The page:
Improved Survival in Certain Patients With Primary Brain Tumors

Zosia Chustecka

June 03, 2012

June 3, 2012 (Chicago, Illinois) — Updated results from 2 studies, both with a follow-up of more than 11 years, show a clear survival advantage for a certain group of patients with the rare primary anaplastic oligodendroglial brain tumors.

For patients with tumors that harbor specific deletions of genetic material in chromosomes 1 and 19 (1p/19q codeletions), chemoradiation is the new standard of care, experts reported here at the 2012 Annual Meeting of the American Society of Clinical Oncology (ASCO).

Most patients with these tumors are treated with either radiation or chemotherapy; however, "from this trial, it's clear that combining chemotherapy and radiation can significantly improve survival for certain patients," said Martin van den Bent MD, PhD, professor of neuro-oncology at the Daniel  den Hoed Cancer Center, Erasmus University Medical Center, in Rotterdam, the Netherlands. He was the lead author of 1 of the 2 studies presented.

Anaplastic oligodendroglial tumors account for around 5% to 10% of primary malignant brain tumors, which are diagnosed in about 15,000 people each year in the United States, Dr. van den Bent noted. He and his colleagues found that the 1p/19q codeletion is present in about 25% of patients; the other study found the codeletion in about 40% of patients.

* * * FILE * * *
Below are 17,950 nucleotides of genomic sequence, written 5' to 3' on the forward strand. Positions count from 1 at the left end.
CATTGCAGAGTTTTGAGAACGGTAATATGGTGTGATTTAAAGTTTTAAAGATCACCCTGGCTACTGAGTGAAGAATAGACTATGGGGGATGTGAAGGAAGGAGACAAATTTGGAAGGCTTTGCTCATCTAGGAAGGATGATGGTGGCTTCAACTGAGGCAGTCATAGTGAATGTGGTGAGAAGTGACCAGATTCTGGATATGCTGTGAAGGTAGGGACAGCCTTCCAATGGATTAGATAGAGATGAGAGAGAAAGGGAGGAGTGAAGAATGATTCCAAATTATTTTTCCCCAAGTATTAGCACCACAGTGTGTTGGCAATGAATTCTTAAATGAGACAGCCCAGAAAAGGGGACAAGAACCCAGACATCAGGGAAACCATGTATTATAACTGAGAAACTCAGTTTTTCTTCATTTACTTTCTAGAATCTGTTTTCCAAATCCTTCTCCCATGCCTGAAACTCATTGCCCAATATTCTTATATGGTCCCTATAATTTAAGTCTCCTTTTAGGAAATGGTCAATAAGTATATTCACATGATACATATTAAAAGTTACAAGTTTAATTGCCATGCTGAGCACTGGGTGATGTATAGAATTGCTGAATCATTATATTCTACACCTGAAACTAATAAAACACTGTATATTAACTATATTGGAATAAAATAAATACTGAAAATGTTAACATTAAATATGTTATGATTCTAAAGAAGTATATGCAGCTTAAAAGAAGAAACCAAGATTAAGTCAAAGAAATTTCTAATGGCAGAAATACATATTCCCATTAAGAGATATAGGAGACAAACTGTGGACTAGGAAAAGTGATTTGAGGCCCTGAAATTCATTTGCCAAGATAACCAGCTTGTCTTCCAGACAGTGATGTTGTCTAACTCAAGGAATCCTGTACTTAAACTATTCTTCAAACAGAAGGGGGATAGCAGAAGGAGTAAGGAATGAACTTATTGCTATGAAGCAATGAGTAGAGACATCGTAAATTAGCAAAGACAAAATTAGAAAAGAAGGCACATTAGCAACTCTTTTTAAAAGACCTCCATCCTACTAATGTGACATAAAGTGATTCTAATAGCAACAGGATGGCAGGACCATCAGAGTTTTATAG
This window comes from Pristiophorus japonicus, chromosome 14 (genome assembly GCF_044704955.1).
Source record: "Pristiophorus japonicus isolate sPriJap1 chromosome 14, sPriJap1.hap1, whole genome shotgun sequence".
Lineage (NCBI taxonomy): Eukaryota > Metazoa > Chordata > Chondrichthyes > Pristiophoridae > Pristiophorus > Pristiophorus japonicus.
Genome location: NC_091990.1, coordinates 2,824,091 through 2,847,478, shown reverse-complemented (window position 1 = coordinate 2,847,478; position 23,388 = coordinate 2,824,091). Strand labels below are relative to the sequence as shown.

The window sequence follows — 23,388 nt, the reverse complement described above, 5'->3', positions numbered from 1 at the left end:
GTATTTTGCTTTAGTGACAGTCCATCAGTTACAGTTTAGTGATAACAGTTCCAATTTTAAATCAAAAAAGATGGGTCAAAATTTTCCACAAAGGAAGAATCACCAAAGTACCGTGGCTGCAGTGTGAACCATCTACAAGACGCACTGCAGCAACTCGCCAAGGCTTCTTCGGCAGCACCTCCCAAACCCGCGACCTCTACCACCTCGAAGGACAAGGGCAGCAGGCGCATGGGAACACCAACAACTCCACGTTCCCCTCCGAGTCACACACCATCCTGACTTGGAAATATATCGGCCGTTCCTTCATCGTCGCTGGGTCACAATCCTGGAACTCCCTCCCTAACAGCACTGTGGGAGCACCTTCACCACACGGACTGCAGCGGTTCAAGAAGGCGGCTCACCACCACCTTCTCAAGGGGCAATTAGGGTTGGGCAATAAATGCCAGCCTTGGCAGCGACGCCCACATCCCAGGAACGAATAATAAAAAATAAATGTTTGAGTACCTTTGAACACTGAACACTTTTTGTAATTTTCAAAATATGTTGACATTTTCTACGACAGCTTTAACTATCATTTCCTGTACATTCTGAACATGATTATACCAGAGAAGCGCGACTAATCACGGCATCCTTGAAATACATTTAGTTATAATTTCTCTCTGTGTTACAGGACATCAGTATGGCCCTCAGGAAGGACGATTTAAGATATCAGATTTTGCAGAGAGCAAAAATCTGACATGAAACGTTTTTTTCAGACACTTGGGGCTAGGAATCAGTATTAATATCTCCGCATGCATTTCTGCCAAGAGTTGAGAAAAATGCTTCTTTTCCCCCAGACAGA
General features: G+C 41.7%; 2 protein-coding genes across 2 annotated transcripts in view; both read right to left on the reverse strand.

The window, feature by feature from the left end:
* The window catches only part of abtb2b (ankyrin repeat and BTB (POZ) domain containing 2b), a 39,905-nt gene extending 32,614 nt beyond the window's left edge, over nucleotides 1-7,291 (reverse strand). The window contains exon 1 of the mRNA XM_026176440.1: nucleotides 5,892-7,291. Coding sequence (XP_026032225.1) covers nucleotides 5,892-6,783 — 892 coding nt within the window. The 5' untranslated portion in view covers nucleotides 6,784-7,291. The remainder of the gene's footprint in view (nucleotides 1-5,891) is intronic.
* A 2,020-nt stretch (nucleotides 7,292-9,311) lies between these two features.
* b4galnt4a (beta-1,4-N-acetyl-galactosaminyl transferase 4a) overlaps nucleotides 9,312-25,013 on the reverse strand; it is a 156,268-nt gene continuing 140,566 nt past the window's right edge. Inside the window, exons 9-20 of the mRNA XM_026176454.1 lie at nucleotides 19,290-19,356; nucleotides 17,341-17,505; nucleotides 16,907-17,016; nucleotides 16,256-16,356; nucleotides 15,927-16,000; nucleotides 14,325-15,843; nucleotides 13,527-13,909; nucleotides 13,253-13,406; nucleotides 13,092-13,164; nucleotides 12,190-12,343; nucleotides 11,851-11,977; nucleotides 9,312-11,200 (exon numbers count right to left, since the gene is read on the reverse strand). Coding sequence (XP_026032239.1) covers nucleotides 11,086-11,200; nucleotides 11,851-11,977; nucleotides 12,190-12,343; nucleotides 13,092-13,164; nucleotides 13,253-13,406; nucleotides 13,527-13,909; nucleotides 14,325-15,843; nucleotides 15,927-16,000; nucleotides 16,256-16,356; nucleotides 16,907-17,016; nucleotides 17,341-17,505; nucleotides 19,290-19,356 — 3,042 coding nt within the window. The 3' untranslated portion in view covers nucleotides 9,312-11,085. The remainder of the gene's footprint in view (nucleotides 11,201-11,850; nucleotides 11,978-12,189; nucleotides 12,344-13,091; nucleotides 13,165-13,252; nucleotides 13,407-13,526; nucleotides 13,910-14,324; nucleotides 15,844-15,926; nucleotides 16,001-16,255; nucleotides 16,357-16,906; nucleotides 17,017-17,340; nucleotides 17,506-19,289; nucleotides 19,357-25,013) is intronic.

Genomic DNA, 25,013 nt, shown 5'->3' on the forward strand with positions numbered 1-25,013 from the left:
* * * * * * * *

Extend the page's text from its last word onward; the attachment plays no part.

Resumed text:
"Not only do we have a better treatment, we also have a genetic marker that can help us determine which patients will benefit, allowing us to personalize treatment for this challenging disease," Dr. van den Bent said.

Clear Survival Advantage

Results were presented from the phase 3 trial conducted by the European Organisation for Research and Treatment of Cancer (EORTC), known as EORTC 26951. It began in 1995, and enrolled 368 newly diagnosed and previously untreated patients. They were randomized to treatment with radiation alone or to the same radiation followed by chemotherapy. Although the study design called for 6 cycles of standard PCV (procarbazine, CCNU [lomustine], and vincristine) chemoradiation, the median number of cycles administered was actually 3, mainly because of toxic effects.

In 2001, the study was amended to test patients for the 1p/19q codeletion; this abnormality was found in 80 of the 300 patients tested.

The updated results, with a follow-up of 140 months, show a clear survival advantage for chemoradiation, with a 25% reduction in the risk for death, Dr. van den Bent reported. Median overall survival was longer with chemoradiation than with radiotherapy alone (42 vs 31 months; P = .018).

This was seen despite a high crossover effect, he noted, where 75% of patients who received radiotherapy alone went on to receive chemoradiation after disease progression.

There was a significant improvement in progression-free survival with chemoradiation, compared with radiotherapy alone (23 vs 13 months; hazard ratio [HR], 0.66; P = .003), he noted.

However, the significant improvement in survival was restricted to the subgroup of patients who had the codeletion. In this subgroup of 80 patients, median overall survival for those treated with chemoradiation has not yet been reached, Dr. van den Bent explained; for those treated with radiotherapy alone, it was 113 months (HR, 0.54; P = .0487).